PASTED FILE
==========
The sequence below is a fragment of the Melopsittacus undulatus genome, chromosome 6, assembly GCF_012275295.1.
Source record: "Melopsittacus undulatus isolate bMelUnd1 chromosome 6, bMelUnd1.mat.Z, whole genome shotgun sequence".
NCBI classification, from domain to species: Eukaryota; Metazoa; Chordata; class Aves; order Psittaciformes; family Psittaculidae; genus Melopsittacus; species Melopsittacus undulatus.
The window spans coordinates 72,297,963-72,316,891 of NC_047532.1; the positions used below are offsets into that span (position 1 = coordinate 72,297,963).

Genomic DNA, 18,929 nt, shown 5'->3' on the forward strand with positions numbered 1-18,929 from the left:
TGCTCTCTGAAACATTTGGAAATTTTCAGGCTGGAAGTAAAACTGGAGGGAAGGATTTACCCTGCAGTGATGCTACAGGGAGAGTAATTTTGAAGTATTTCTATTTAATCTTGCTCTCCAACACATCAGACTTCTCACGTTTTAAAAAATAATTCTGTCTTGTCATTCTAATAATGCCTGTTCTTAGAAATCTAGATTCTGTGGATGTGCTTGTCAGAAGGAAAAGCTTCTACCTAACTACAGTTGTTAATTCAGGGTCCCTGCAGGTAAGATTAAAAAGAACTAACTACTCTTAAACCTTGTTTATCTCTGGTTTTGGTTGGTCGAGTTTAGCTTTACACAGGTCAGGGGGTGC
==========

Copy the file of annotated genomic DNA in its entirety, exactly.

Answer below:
The sequence below is a fragment of the Melopsittacus undulatus genome, chromosome 6, assembly GCF_012275295.1.
Source record: "Melopsittacus undulatus isolate bMelUnd1 chromosome 6, bMelUnd1.mat.Z, whole genome shotgun sequence".
NCBI classification, from domain to species: Eukaryota; Metazoa; Chordata; class Aves; order Psittaciformes; family Psittaculidae; genus Melopsittacus; species Melopsittacus undulatus.
The window spans coordinates 72,297,963-72,316,891 of NC_047532.1; the positions used below are offsets into that span (position 1 = coordinate 72,297,963).

Genomic DNA, 18,929 nt, shown 5'->3' on the forward strand with positions numbered 1-18,929 from the left:
TGCTCTCTGAAACATTTGGAAATTTTCAGGCTGGAAGTAAAACTGGAGGGAAGGATTTACCCTGCAGTGATGCTACAGGGAGAGTAATTTTGAAGTATTTCTATTTAATCTTGCTCTCCAACACATCAGACTTCTCACGTTTTAAAAAATAATTCTGTCTTGTCATTCTAATAATGCCTGTTCTTAGAAATCTAGATTCTGTGGATGTGCTTGTCAGAAGGAAAAGCTTCTACCTAACTACAGTTGTTAATTCAGGGTCCCTGCAGGTAAGATTAAAAAGAACTAACTACTCTTAAACCTTGTTTATCTCTGGTTTTGGTTGGTCGAGTTTAGCTTTACACAGGTCAGGGGGTGC